In 1982 Dolores Kennedy’s father, an attorney, told her he had met William Heirens while visiting a client at the Vienna prison and was deeply impressed with the man. He suggested she go see him sometime. “It seemed kind of strange that he would tell me that,” says Kennedy, 52, an Oak Park realtor and former legal secretary. “He hadn’t talked much about his business activities or made requests of me before.”
Kennedy’s father, who had spent most of his legal career representing underdogs, died the next year of liver cancer, and she put the request on the back burner. “But it kept nagging me that I hadn’t visited or written,” she says. So in 1986 she drove to Vienna with a friend and finally met Heirens.
“I was impressed immediately with his knowledge and sincerity,” says Kennedy. “He was such a comfortable man, a caring person, a good listener.” When she learned that his aging mother had not visited him in three years because of lack of transportation, Kennedy contacted her, drove her down soon after, and has continued to be her chauffeur. Kennedy has since traversed the 350 miles to the prison at least once or twice a month and has taken on William Heirens’s release as a major project.
A peppy, articulate, highly organized woman, Kennedy is cofounder and chair of the Parole for Heirens Committee, a loose aggregation of people concerned about criminal justice, including Bryant Feather, chairman of the criminal justice department at Chicago State University; James Doherty, an assistant Cook County public defender; and Norval Morris, professor of criminology at the University of Chicago and a nationally recognized expert on sentencing and parole. The committee’s aim is to assist Heirens’s legal efforts and counteract his longstanding image as a demon incarnate.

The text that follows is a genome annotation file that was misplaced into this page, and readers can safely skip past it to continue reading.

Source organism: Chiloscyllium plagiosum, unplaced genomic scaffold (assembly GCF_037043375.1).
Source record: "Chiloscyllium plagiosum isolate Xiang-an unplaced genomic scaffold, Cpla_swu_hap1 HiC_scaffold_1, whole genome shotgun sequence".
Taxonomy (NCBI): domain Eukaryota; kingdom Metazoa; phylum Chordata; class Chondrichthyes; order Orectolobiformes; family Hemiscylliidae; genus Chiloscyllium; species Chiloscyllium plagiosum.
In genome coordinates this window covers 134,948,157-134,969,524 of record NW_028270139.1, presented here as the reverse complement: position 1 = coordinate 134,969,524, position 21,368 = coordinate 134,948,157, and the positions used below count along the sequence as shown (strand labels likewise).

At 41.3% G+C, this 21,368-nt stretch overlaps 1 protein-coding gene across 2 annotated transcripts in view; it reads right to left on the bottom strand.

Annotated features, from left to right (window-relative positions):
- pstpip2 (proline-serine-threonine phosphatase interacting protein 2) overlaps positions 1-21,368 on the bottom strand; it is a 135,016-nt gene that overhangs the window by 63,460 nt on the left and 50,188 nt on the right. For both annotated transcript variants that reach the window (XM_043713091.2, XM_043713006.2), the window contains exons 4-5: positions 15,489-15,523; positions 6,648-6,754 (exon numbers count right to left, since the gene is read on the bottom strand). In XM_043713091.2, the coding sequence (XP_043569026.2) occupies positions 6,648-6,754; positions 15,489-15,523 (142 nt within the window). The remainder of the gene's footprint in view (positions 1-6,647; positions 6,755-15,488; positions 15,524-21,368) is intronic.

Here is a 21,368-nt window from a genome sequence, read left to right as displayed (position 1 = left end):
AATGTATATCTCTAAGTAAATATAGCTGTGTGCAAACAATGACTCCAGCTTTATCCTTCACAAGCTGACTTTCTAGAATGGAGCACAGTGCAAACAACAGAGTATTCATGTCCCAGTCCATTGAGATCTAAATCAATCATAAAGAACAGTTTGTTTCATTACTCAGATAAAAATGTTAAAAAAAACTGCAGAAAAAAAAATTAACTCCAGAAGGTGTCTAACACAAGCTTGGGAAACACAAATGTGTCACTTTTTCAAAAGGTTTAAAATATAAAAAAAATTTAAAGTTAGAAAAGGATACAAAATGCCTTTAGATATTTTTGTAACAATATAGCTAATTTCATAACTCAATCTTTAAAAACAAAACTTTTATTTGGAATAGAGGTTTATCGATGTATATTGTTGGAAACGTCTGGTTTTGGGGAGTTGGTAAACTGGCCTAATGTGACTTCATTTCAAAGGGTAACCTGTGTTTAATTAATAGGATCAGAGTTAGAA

“We make no judgment about Bill’s guilt or innocence,” says Kennedy, “although I think there’s every possibility he was not guilty. If he was responsible, he was a very sick 17-year-old. But that’s not what he is now.”
That view is shared by committee member Arthur O’Donnell, a veteran Chicago criminal attorney who represented Heirens in his 1973 parole-board hearing and still provides him with occasional legal advice. When the state discharged Heirens on the Degnan murder in 1965, he notes, it said in effect that he was rehabilitated. Twenty-four years later there’s still no parole. “Look what he’s accomplished!” says O’Donnell. “He is a success of the correctional system. He’s made it work. He should be paraded as an example for others.”
Yet, O’Donnell believes Heirens will never win freedom without a substantial shift in public opinion–a shift, he says, that does not seem to be imminent. At bottom, he declares, “the man should be released not so much for his own sake but for our sake–for society’s sake. We cannot completely throw out rehabilitation as a possibility. What are we telling the population of our prisons when we say there’s no hope of freedom for some–no hope no matter what they do or what they become? That’s why I think this is so important.”